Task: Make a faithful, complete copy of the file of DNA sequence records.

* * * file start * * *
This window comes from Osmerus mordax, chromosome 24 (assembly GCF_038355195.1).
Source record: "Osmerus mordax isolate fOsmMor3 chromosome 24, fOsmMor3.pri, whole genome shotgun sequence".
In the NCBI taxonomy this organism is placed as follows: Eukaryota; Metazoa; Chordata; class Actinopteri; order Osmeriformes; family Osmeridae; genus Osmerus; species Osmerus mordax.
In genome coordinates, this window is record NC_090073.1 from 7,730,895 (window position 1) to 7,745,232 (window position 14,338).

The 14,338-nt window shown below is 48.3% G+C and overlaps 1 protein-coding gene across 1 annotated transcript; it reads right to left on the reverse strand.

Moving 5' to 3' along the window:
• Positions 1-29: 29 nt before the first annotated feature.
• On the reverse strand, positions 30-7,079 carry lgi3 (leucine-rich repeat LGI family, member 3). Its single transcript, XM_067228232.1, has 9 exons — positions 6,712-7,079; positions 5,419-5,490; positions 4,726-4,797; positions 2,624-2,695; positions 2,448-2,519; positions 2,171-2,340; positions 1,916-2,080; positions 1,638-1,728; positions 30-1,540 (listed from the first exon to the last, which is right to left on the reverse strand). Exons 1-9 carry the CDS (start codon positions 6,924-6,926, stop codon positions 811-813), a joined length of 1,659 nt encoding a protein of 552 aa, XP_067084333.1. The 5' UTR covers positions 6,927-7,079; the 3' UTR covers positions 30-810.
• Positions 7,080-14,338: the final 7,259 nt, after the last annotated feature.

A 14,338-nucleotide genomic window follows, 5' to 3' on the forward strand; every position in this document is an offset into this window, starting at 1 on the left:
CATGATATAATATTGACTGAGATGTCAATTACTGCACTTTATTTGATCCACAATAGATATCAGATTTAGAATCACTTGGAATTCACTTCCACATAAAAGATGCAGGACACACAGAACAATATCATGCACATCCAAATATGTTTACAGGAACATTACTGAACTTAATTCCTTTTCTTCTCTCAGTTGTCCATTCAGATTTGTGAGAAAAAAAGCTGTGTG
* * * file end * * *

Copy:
This window comes from Osmerus mordax, chromosome 24 (assembly GCF_038355195.1).
Source record: "Osmerus mordax isolate fOsmMor3 chromosome 24, fOsmMor3.pri, whole genome shotgun sequence".
In the NCBI taxonomy this organism is placed as follows: Eukaryota; Metazoa; Chordata; class Actinopteri; order Osmeriformes; family Osmeridae; genus Osmerus; species Osmerus mordax.
In genome coordinates, this window is record NC_090073.1 from 7,730,895 (window position 1) to 7,745,232 (window position 14,338).

The 14,338-nt window shown below is 48.3% G+C and overlaps 1 protein-coding gene across 1 annotated transcript; it reads right to left on the reverse strand.

Moving 5' to 3' along the window:
• Positions 1-29: 29 nt before the first annotated feature.
• On the reverse strand, positions 30-7,079 carry lgi3 (leucine-rich repeat LGI family, member 3). Its single transcript, XM_067228232.1, has 9 exons — positions 6,712-7,079; positions 5,419-5,490; positions 4,726-4,797; positions 2,624-2,695; positions 2,448-2,519; positions 2,171-2,340; positions 1,916-2,080; positions 1,638-1,728; positions 30-1,540 (listed from the first exon to the last, which is right to left on the reverse strand). Exons 1-9 carry the CDS (start codon positions 6,924-6,926, stop codon positions 811-813), a joined length of 1,659 nt encoding a protein of 552 aa, XP_067084333.1. The 5' UTR covers positions 6,927-7,079; the 3' UTR covers positions 30-810.
• Positions 7,080-14,338: the final 7,259 nt, after the last annotated feature.

A 14,338-nucleotide genomic window follows, 5' to 3' on the forward strand; every position in this document is an offset into this window, starting at 1 on the left:
CATGATATAATATTGACTGAGATGTCAATTACTGCACTTTATTTGATCCACAATAGATATCAGATTTAGAATCACTTGGAATTCACTTCCACATAAAAGATGCAGGACACACAGAACAATATCATGCACATCCAAATATGTTTACAGGAACATTACTGAACTTAATTCCTTTTCTTCTCTCAGTTGTCCATTCAGATTTGTGAGAAAAAAAGCTGTGTG